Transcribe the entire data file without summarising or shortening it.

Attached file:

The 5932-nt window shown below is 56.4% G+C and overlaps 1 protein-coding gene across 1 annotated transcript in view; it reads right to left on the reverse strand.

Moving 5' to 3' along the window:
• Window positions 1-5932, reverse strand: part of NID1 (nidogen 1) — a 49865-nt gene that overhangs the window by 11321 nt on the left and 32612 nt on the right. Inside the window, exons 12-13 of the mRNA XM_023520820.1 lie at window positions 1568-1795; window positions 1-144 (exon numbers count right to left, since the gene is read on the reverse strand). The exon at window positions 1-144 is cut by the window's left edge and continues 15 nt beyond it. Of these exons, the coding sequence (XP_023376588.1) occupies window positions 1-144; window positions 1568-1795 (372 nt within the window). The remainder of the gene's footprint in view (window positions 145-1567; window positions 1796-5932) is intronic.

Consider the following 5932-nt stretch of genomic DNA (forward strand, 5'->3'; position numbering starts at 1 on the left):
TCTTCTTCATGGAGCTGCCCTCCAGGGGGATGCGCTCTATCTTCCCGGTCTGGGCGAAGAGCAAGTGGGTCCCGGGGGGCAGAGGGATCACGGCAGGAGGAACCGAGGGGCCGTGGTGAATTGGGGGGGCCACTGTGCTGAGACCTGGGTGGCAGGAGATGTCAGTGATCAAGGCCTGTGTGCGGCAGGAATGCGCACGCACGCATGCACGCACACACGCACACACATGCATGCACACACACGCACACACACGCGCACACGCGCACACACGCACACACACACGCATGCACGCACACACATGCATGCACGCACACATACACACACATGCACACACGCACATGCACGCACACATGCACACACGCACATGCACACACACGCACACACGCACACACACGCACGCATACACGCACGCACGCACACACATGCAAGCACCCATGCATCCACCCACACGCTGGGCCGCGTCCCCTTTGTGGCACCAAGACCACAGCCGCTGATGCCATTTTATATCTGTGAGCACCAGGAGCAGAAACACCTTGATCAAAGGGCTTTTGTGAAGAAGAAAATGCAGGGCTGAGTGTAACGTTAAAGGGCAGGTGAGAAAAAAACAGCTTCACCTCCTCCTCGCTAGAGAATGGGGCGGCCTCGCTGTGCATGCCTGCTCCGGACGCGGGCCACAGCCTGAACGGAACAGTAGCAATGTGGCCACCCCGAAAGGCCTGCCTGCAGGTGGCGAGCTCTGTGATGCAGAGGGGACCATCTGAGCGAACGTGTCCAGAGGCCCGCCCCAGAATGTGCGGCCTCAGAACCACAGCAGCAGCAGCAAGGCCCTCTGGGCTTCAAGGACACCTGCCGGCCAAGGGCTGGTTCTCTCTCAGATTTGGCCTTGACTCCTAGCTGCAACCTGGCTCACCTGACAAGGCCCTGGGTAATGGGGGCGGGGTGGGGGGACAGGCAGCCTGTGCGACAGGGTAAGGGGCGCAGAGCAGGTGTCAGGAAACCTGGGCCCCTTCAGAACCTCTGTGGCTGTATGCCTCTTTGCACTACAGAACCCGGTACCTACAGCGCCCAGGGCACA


The 5932-nt window shown below is 56.4% G+C and overlaps 1 protein-coding gene across 1 annotated transcript in view; it reads right to left on the reverse strand.

Moving 5' to 3' along the window:
• Window positions 1-5932, reverse strand: part of NID1 (nidogen 1) — a 49865-nt gene that overhangs the window by 11321 nt on the left and 32612 nt on the right. Inside the window, exons 12-13 of the mRNA XM_023520820.1 lie at window positions 1568-1795; window positions 1-144 (exon numbers count right to left, since the gene is read on the reverse strand). The exon at window positions 1-144 is cut by the window's left edge and continues 15 nt beyond it. Of these exons, the coding sequence (XP_023376588.1) occupies window positions 1-144; window positions 1568-1795 (372 nt within the window). The remainder of the gene's footprint in view (window positions 145-1567; window positions 1796-5932) is intronic.

Consider the following 5932-nt stretch of genomic DNA (forward strand, 5'->3'; position numbering starts at 1 on the left):
TCTTCTTCATGGAGCTGCCCTCCAGGGGGATGCGCTCTATCTTCCCGGTCTGGGCGAAGAGCAAGTGGGTCCCGGGGGGCAGAGGGATCACGGCAGGAGGAACCGAGGGGCCGTGGTGAATTGGGGGGGCCACTGTGCTGAGACCTGGGTGGCAGGAGATGTCAGTGATCAAGGCCTGTGTGCGGCAGGAATGCGCACGCACGCATGCACGCACACACGCACACACATGCATGCACACACACGCACACACACGCGCACACGCGCACACACGCACACACACACGCATGCACGCACACACATGCATGCACGCACACATACACACACATGCACACACGCACATGCACGCACACATGCACACACGCACATGCACACACACGCACACACGCACACACACGCACGCATACACGCACGCACGCACACACATGCAAGCACCCATGCATCCACCCACACGCTGGGCCGCGTCCCCTTTGTGGCACCAAGACCACAGCCGCTGATGCCATTTTATATCTGTGAGCACCAGGAGCAGAAACACCTTGATCAAAGGGCTTTTGTGAAGAAGAAAATGCAGGGCTGAGTGTAACGTTAAAGGGCAGGTGAGAAAAAAACAGCTTCACCTCCTCCTCGCTAGAGAATGGGGCGGCCTCGCTGTGCATGCCTGCTCCGGACGCGGGCCACAGCCTGAACGGAACAGTAGCAATGTGGCCACCCCGAAAGGCCTGCCTGCAGGTGGCGAGCTCTGTGATGCAGAGGGGACCATCTGAGCGAACGTGTCCAGAGGCCCGCCCCAGAATGTGCGGCCTCAGAACCACAGCAGCAGCAGCAAGGCCCTCTGGGCTTCAAGGACACCTGCCGGCCAAGGGCTGGTTCTCTCTCAGATTTGGCCTTGACTCCTAGCTGCAACCTGGCTCACCTGACAAGGCCCTGGGTAATGGGGGCGGGGTGGGGGGACAGGCAGCCTGTGCGACAGGGTAAGGGGCGCAGAGCAGGTGTCAGGAAACCTGGGCCCCTTCAGAACCTCTGTGGCTGTATGCCTCTTTGCACTACAGAACCCGGTACCTACAGCGCCCAGGGCACA